Defendants state that Plaintiff has offered these statements to suggest that he was somehow "blackballed" from employment by one or more Defendants. Defendants argue that this is inadmissible hearsay and that the only competent testimony in this case concerning Plaintiff's employment prospects is Plaintiff's deposition testimony that he was offered a job as a tenure-track professor at Virginia Tech University and turned it down.

On December 22, 2005, Plaintiff filed his Response to Defendants' Motion to Strike (#126). Plaintiff argues that the statements in his affidavit are not inadmissible hearsay because they are testimony based on his own direct knowledge of the facts.

This court has considered the statements in Plaintiff's affidavit and concludes that they have no relevance to Plaintiff's claim of discrimination and First Amendment retaliation. Accordingly, Defendants' Motion to Strike Plaintiff's Affidavit (#123) is DENIED as moot.

III. PLAINTIFF'S MOTION TO STRIKE

On December 20, 2006, Plaintiff filed a Motion to Strike Portions of the Replies filed by Defendants Greene and Board of Trustees (#125). Plaintiff stated that Defendant Greene stated in his Reply that "Greene supported hiring Plaintiff in the first instance, and was instrumental in bringing Jian-Min Zuo, also Chinese, to the Department." Plaintiff also noted that Defendant Greene stated "Plaintiff also fails to note that Greene was just as influential when Plaintiff was hired, but approved Plaintiff's hiring." Plaintiff stated that Defendant Board of Trustees similarly raised the same-actor defense in its Reply Brief. In addition, Plaintiff complained that Greene stated the following in his Reply:

The Plaintiff likewise ignores the fact that since Greene left, two Chinese members of the Department of Materials Science & Engineering, Jian-Min Zuo (recruited by Greene) and David [sic] Wong, have received positive recommendations for tenure from the Department. (Schweizer Dep. p. 70). Therefore, three of the four Chinese candidates for tenure in the Department of Materials Science at the University of Illinois have received tenure, or are about to. There is no basis for asserting any statistical significance to the Plaintiff's unsuccessful candidacy.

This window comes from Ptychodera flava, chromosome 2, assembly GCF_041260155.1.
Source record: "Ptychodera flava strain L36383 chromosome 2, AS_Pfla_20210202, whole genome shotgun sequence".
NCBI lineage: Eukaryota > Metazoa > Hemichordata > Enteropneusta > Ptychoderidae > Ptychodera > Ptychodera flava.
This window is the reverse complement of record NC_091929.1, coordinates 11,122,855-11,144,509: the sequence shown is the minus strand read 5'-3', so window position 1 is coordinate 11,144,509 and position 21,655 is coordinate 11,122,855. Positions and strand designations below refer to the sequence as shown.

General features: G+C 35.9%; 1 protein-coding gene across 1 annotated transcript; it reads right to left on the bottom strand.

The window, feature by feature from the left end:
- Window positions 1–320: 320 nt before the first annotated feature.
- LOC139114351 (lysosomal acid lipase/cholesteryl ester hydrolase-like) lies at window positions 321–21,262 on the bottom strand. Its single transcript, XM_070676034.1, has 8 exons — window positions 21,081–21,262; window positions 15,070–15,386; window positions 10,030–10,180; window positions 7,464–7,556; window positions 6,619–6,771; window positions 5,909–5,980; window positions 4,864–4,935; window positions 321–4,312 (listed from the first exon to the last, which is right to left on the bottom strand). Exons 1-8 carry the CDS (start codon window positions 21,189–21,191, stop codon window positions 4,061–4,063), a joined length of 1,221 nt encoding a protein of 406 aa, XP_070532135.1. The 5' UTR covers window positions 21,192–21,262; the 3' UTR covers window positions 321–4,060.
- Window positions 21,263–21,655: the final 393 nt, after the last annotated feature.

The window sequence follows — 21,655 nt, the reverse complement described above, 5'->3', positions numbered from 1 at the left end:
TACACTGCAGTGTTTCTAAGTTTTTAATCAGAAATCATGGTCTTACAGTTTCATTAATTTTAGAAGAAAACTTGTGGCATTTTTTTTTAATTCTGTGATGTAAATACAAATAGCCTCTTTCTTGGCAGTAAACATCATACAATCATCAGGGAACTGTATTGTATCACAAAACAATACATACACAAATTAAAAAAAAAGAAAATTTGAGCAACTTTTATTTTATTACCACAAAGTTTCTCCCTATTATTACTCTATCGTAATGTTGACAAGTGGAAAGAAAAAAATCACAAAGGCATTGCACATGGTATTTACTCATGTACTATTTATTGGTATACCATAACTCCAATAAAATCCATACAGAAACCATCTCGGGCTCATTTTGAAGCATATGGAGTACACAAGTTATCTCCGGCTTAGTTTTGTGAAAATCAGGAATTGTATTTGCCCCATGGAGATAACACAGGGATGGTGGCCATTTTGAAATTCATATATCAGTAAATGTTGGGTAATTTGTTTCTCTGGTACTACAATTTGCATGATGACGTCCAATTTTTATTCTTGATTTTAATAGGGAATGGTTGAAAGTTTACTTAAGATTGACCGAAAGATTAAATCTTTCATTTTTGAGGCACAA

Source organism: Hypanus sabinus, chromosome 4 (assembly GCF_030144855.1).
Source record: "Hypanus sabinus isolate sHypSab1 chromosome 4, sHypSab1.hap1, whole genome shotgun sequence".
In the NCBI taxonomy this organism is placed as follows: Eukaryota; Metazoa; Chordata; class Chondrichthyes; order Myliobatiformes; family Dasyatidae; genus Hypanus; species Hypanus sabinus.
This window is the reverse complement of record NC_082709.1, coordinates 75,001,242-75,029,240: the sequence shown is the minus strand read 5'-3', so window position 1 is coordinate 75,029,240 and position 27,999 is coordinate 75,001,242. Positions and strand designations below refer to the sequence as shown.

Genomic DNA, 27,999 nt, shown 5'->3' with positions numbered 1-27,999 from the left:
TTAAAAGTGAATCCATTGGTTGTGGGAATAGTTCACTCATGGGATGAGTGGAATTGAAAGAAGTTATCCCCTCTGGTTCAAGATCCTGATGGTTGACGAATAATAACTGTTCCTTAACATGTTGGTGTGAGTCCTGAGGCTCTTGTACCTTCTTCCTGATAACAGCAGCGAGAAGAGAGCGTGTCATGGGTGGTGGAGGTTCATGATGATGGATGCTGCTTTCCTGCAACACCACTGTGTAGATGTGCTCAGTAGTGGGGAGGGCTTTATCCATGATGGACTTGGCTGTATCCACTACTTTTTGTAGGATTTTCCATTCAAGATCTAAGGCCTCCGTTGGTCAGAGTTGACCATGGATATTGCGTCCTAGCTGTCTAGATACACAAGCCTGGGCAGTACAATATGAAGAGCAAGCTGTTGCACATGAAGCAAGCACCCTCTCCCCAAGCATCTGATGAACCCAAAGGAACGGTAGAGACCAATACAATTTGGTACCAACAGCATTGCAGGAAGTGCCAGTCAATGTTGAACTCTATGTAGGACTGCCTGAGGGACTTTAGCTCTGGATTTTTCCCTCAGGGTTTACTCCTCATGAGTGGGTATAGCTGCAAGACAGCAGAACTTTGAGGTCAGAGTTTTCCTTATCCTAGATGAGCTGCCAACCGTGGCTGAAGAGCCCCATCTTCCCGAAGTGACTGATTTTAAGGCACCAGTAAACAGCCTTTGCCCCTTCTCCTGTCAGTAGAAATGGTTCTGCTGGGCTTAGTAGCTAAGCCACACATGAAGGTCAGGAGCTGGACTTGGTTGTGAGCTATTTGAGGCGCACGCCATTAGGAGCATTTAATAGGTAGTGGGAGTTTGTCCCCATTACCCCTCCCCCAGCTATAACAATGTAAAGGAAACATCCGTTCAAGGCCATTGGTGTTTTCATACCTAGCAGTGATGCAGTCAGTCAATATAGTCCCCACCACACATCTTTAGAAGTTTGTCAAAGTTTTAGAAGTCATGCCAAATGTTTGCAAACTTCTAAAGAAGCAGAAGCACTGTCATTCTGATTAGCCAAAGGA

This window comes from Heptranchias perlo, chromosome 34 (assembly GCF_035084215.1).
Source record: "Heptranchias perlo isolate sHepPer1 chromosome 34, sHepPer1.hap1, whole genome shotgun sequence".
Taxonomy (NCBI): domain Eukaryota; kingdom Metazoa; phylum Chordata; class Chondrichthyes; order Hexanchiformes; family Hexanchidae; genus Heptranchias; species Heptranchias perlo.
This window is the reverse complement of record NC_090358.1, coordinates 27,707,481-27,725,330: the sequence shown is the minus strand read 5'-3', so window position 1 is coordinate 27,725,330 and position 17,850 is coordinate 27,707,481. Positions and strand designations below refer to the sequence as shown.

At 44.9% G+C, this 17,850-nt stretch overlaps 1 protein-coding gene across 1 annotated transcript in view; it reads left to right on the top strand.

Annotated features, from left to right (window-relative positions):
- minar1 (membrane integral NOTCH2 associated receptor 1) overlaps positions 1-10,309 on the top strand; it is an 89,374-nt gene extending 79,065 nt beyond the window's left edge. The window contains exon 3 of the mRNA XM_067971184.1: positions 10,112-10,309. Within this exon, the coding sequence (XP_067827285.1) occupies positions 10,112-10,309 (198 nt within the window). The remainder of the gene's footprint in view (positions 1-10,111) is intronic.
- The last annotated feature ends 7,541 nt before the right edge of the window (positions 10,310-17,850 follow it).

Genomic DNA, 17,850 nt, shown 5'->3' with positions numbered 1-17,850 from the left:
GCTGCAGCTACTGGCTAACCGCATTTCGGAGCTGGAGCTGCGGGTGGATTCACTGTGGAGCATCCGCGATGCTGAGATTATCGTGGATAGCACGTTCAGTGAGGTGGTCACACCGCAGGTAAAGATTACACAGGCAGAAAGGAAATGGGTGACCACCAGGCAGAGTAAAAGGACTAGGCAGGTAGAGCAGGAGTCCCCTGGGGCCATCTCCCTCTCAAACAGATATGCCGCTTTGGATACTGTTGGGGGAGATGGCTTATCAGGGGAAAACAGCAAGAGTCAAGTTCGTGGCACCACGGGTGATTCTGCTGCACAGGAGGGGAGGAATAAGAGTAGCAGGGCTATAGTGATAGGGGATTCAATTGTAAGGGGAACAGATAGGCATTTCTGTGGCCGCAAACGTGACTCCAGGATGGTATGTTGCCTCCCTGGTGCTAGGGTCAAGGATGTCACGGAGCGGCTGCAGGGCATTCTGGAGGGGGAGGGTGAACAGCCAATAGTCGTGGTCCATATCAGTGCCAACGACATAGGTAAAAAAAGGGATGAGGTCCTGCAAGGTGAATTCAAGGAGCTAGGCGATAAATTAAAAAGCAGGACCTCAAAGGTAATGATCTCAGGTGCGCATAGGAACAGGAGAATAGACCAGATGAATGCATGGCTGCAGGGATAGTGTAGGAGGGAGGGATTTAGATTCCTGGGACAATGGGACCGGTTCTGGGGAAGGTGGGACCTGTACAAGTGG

Plaintiff pointed out that these promotion cases were pending as of Kenneth Schweizer's deposition on November 11, 2005. However, Plaintiff did not otherwise challenge the factual accuracy of the statements in Greene's Reply. Instead, Plaintiff argued that the statements should be stricken because they were arguments made for the first time in a Reply Brief, because the Seventh Circuit has "emphatically rejected the same-actor inference in the race-discrimination setting," and because the recent promotion cases referred to occurred nearly two years after the filing of this case.

On December 29, 2006, Defendants filed their Response to Plaintiff's Motion to Strike (#128). Defendants argued that the inferences in the Reply Briefs to the fact that Defendant Greene participated in the decision to hire Plaintiff and brought other Chinese to the Department was a legitimate response to the issues raised by Plaintiff in his Responses to the Motions for Summary Judgment. Defendants also disagreed with Plaintiff about Seventh Circuit case law regarding the same-actor inference and argued that Defendants' response was a legitimate rebuttal of Plaintiff's argument that this court should infer bias because Defendant Greene, in Plaintiff's judgment, did not have enough Chinese graduate students. Defendants also argued that the reference to the fact that, since Plaintiff's tenure application was considered, the Department has considered two other Chinese faculty members and recommended them for tenure was an appropriate response to Plaintiff's statistical analysis.

This court considered, but did not rely on, the additional facts included in Defendant Greene's and Defendant Board of Trustee's Reply Briefs in ruling on Defendants' Motions for Summary Judgment. Accordingly, Plaintiff's Motion to Strike (#125) is also DENIED as moot.

IT IS THEREFORE ORDERED THAT:

(1) Defendants' Amended Motions for Summary Judgment (#97, #98, #99, #100, #101, #102, #103 ) are GRANTED. Judgment is hereby entered in favor of Defendants and against Plaintiff.

(2) Defendant Herman's Motion to Amend Reply (#127) is GRANTED.

(3) Defendants' Motion to Strike Plaintiff's Affidavit (#123) is DENIED as moot.

(4) Plaintiff's Motion to Strike Portions of the Reply of Greene and the Board of Trustees (#125) is DENIED as moot.

(5) The Motions in Limine (#130, #131, #132, #133, #134, #135, #136, #137, #138, #139) filed by the parties are MOOT.

(6) This case is terminated.

ENTERED this 2nd day of May, 2006